Rapidly Moving Online in a Pandemic: Intentionality, Rapport, and The Synchronous/Asynchronous Delivery Decision
By Joseph W. Roberts, Roger Williams University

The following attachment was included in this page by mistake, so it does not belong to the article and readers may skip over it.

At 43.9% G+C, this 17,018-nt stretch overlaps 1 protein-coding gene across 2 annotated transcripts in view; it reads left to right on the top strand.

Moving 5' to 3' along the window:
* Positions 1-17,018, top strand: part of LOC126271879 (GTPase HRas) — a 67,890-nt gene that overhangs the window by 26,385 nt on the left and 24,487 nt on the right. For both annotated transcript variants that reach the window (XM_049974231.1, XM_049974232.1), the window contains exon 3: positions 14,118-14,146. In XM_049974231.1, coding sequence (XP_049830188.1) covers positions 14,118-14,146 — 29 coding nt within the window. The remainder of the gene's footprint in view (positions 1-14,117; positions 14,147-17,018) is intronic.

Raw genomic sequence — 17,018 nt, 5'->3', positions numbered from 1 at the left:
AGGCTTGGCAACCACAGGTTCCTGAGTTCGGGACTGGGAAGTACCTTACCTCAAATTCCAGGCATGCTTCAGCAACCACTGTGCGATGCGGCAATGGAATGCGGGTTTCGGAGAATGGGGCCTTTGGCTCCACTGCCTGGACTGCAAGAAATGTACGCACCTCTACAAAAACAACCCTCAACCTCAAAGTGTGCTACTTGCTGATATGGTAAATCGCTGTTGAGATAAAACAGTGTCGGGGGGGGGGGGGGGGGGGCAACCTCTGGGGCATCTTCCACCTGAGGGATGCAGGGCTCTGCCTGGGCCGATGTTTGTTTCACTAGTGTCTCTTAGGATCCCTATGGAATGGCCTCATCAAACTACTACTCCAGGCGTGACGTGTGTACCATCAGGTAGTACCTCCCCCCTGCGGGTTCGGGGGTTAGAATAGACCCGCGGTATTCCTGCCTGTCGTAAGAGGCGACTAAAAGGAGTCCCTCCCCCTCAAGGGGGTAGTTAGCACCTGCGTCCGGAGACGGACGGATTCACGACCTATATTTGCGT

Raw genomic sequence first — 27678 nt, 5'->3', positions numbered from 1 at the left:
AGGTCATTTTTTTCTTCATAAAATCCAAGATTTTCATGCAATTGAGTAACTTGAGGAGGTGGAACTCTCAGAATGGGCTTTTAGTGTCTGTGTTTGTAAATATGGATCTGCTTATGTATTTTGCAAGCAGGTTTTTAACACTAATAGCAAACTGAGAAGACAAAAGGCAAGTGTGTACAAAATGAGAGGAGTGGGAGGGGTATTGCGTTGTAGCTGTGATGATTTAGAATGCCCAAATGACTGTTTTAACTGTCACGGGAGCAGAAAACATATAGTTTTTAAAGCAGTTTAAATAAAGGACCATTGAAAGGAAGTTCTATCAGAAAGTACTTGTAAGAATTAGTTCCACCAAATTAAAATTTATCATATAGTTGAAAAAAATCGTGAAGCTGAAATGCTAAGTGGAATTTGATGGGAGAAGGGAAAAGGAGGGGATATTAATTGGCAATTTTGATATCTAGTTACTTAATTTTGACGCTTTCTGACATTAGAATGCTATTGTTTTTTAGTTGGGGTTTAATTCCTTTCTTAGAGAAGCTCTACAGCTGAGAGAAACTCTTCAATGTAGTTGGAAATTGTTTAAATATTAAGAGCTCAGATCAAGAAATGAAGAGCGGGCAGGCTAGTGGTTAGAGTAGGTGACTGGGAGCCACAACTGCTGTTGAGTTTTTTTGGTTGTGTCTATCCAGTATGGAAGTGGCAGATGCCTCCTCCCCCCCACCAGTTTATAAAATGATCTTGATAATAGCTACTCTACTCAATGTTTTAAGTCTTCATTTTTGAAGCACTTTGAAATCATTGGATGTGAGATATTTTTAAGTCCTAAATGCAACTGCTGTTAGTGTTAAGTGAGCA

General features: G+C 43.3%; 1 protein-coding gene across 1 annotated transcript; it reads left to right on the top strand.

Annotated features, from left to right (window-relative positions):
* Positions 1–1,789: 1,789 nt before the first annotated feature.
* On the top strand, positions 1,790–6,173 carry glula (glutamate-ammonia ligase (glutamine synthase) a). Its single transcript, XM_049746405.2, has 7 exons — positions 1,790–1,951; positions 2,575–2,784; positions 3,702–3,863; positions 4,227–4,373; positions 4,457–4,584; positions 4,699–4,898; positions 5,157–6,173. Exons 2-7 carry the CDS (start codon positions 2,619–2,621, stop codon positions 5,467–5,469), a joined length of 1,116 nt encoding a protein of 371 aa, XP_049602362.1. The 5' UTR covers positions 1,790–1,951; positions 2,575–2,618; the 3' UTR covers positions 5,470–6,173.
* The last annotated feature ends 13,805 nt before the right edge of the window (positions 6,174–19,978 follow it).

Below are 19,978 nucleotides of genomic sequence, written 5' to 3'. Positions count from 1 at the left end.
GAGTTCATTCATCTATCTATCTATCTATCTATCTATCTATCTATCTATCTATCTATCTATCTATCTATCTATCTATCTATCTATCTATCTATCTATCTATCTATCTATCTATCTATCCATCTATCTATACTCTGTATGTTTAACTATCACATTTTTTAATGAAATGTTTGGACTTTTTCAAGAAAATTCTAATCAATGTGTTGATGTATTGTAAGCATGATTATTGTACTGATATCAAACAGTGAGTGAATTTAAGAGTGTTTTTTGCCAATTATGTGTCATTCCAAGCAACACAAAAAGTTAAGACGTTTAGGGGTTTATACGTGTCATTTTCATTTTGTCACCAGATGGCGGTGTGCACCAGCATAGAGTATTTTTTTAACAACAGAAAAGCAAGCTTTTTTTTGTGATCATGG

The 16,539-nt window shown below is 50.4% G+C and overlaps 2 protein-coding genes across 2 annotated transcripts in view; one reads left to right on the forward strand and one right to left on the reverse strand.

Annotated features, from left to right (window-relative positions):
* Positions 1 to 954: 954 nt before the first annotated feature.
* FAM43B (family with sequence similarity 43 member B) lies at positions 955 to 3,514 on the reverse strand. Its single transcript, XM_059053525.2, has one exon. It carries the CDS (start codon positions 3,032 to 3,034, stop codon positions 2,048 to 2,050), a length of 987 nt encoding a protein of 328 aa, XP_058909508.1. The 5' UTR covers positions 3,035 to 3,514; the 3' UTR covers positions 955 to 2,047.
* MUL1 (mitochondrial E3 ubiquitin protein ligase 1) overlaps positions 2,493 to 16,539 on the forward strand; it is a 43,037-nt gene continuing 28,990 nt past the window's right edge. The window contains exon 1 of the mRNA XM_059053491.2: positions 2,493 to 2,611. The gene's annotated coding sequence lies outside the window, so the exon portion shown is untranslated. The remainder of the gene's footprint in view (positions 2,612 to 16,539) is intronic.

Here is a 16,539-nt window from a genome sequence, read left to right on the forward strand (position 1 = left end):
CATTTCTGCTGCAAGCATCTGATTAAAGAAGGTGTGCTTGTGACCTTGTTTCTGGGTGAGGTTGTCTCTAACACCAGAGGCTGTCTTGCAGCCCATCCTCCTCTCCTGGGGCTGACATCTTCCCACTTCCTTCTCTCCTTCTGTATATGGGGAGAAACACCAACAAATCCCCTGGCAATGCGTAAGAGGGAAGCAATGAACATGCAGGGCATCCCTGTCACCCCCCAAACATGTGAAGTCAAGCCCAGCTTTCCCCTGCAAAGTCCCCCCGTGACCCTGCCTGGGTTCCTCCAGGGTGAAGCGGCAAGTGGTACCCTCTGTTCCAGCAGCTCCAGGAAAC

This article discusses the thought process for shifting courses to online delivery. I taught three courses this past spring: a politics course on ethnic conflict (PEC), a senior research seminar (SrSem), and a general education interdisciplinary senior seminar (ISS) focusing on sustainability. Although this article focuses primarily on the ISS, I cross-reference the other courses for comparison. I model my classrooms on a community of inquiry (figure 1), which provides (1) a richer educational experience by combining social presence—the interconnectedness of learners and teachers in the classroom and beyond (Garrison, Anderson, and Archer 1999, 94–96); (2) cognitive presence—teacher–student and student–student interactions (Garrison, Anderson, and Archer 1999, 93–94); and (3) teaching presence—that which faculty provide such as learning materials, discussions, and activities (Garrison, Anderson, and Archer 1999, 96–97). The model fully engages students in all aspects of the learning process. My courses needed to maintain the same dynamic after moving to remote learning (ironically, where the model originated).